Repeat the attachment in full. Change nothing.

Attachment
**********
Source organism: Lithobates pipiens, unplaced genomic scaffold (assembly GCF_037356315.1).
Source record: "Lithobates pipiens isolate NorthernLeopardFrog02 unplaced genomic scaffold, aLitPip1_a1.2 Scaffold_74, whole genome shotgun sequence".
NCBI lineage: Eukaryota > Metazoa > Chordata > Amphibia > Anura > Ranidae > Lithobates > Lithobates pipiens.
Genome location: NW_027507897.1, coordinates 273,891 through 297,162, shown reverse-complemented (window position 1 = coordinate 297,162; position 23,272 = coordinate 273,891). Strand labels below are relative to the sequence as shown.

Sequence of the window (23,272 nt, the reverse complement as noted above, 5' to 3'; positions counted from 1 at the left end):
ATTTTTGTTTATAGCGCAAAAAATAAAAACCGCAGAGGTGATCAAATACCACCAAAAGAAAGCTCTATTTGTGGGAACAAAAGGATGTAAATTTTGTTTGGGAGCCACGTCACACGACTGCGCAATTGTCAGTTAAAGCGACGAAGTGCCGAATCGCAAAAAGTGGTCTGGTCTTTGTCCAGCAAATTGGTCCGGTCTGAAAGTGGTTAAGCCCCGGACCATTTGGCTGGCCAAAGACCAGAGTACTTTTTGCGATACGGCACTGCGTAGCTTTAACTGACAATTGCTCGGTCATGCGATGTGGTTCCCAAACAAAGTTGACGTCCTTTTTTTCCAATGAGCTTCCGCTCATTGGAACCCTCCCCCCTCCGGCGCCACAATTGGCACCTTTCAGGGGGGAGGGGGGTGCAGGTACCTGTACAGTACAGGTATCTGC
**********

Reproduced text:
Source organism: Lithobates pipiens, unplaced genomic scaffold (assembly GCF_037356315.1).
Source record: "Lithobates pipiens isolate NorthernLeopardFrog02 unplaced genomic scaffold, aLitPip1_a1.2 Scaffold_74, whole genome shotgun sequence".
NCBI lineage: Eukaryota > Metazoa > Chordata > Amphibia > Anura > Ranidae > Lithobates > Lithobates pipiens.
Genome location: NW_027507897.1, coordinates 273,891 through 297,162, shown reverse-complemented (window position 1 = coordinate 297,162; position 23,272 = coordinate 273,891). Strand labels below are relative to the sequence as shown.

Sequence of the window (23,272 nt, the reverse complement as noted above, 5' to 3'; positions counted from 1 at the left end):
ATTTTTGTTTATAGCGCAAAAAATAAAAACCGCAGAGGTGATCAAATACCACCAAAAGAAAGCTCTATTTGTGGGAACAAAAGGATGTAAATTTTGTTTGGGAGCCACGTCACACGACTGCGCAATTGTCAGTTAAAGCGACGAAGTGCCGAATCGCAAAAAGTGGTCTGGTCTTTGTCCAGCAAATTGGTCCGGTCTGAAAGTGGTTAAGCCCCGGACCATTTGGCTGGCCAAAGACCAGAGTACTTTTTGCGATACGGCACTGCGTAGCTTTAACTGACAATTGCTCGGTCATGCGATGTGGTTCCCAAACAAAGTTGACGTCCTTTTTTTCCAATGAGCTTCCGCTCATTGGAACCCTCCCCCCTCCGGCGCCACAATTGGCACCTTTCAGGGGGGAGGGGGGTGCAGGTACCTGTACAGTACAGGTATCTGC